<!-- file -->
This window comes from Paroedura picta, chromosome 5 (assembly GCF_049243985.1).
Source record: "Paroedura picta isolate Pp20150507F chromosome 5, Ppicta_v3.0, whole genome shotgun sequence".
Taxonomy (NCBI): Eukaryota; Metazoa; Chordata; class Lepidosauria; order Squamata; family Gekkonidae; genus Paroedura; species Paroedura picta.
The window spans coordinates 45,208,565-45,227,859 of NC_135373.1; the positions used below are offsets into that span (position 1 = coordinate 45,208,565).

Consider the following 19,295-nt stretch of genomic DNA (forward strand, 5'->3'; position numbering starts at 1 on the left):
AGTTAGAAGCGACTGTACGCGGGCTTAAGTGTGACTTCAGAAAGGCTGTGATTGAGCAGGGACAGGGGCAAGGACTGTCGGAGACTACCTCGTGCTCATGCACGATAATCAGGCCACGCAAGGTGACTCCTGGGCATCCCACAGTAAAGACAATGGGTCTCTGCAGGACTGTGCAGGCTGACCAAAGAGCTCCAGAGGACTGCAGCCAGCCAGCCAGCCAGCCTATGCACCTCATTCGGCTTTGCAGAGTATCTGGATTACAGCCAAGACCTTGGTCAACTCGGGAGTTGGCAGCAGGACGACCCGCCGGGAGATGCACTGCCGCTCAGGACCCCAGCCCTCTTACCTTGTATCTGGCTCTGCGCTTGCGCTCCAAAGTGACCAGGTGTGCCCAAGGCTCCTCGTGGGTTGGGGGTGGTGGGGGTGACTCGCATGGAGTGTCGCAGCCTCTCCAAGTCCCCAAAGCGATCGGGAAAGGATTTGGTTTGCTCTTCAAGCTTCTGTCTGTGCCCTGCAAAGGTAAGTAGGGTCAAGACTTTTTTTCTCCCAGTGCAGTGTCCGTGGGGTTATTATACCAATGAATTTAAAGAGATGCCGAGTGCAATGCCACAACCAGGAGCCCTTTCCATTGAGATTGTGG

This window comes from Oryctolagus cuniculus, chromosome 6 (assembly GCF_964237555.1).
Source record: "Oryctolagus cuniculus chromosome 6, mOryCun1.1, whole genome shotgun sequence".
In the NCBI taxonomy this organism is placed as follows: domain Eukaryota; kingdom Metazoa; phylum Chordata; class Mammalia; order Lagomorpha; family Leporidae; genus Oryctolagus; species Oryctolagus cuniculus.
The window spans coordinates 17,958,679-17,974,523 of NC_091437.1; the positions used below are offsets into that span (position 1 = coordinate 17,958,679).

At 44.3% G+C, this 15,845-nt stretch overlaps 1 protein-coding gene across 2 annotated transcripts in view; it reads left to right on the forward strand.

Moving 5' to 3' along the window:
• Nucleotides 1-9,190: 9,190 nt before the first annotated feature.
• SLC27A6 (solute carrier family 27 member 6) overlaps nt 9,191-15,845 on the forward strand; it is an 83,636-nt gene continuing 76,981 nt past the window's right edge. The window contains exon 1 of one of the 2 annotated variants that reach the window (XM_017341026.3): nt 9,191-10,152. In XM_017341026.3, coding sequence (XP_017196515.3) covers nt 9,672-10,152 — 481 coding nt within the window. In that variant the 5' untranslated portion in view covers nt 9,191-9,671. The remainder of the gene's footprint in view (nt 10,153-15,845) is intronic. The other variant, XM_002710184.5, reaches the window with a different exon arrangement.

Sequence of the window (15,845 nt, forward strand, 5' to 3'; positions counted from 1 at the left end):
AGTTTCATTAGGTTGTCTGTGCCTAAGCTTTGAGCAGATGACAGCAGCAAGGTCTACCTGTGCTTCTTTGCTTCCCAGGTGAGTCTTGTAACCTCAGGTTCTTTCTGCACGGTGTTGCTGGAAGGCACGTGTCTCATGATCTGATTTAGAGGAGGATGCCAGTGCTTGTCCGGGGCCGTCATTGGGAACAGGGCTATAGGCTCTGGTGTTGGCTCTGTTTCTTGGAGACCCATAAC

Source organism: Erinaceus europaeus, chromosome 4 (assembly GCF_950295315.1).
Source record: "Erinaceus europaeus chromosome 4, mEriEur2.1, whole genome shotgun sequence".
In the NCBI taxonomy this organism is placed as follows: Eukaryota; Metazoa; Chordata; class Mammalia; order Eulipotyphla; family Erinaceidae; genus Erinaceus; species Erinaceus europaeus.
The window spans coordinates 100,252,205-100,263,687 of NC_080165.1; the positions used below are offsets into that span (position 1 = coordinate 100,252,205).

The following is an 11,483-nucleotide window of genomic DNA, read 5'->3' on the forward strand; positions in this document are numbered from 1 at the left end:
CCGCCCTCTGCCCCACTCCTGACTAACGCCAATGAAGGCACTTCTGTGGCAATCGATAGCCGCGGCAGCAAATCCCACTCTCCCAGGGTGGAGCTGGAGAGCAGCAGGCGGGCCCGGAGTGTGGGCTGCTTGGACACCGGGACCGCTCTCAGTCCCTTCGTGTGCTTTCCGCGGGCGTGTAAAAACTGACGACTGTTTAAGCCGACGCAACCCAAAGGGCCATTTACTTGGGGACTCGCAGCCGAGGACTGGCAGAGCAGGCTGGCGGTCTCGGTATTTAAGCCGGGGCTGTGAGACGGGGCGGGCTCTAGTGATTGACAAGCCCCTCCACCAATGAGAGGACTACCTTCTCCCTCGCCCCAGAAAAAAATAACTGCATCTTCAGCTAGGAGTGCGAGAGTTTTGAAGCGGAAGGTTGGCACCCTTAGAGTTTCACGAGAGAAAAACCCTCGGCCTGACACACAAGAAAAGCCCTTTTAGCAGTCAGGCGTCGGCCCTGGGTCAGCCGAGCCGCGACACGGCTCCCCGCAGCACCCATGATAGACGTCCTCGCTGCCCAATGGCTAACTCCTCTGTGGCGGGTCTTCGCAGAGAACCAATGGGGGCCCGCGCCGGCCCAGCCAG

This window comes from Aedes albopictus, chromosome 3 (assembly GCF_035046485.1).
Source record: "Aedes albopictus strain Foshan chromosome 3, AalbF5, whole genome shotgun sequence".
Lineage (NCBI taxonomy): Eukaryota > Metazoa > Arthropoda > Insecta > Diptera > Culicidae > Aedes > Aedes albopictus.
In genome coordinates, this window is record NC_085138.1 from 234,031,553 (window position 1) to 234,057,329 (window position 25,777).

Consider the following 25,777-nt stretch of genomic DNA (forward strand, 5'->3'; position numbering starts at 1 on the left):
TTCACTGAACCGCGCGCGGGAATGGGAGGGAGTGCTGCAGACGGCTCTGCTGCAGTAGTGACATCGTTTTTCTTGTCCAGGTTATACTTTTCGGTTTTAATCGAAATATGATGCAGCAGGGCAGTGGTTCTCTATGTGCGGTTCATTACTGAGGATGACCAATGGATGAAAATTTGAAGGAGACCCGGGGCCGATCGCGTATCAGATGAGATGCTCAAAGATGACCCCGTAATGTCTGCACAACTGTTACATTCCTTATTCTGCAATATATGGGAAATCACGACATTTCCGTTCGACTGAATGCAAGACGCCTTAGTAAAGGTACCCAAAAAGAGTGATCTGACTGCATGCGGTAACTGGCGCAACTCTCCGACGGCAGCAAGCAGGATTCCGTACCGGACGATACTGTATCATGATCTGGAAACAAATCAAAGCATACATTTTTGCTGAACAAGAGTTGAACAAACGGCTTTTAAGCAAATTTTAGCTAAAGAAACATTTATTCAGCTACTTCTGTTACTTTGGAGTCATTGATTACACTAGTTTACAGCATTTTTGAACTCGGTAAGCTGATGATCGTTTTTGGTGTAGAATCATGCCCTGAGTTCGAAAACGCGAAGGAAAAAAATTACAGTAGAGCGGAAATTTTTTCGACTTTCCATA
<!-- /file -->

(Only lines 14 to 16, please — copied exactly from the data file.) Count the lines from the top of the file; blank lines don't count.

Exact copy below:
• SLC27A6 (solute carrier family 27 member 6) overlaps nt 9,191-15,845 on the forward strand; it is an 83,636-nt gene continuing 76,981 nt past the window's right edge. The window contains exon 1 of one of the 2 annotated variants that reach the window (XM_017341026.3): nt 9,191-10,152. In XM_017341026.3, coding sequence (XP_017196515.3) covers nt 9,672-10,152 — 481 coding nt within the window. In that variant the 5' untranslated portion in view covers nt 9,191-9,671. The remainder of the gene's footprint in view (nt 10,153-15,845) is intronic. The other variant, XM_002710184.5, reaches the window with a different exon arrangement.

Sequence of the window (15,845 nt, forward strand, 5' to 3'; positions counted from 1 at the left end):
AGTTTCATTAGGTTGTCTGTGCCTAAGCTTTGAGCAGATGACAGCAGCAAGGTCTACCTGTGCTTCTTTGCTTCCCAGGTGAGTCTTGTAACCTCAGGTTCTTTCTGCACGGTGTTGCTGGAAGGCACGTGTCTCATGATCTGATTTAGAGGAGGATGCCAGTGCTTGTCCGGGGCCGTCATTGGGAACAGGGCTATAGGCTCTGGTGTTGGCTCTGTTTCTTGGAGACCCATAAC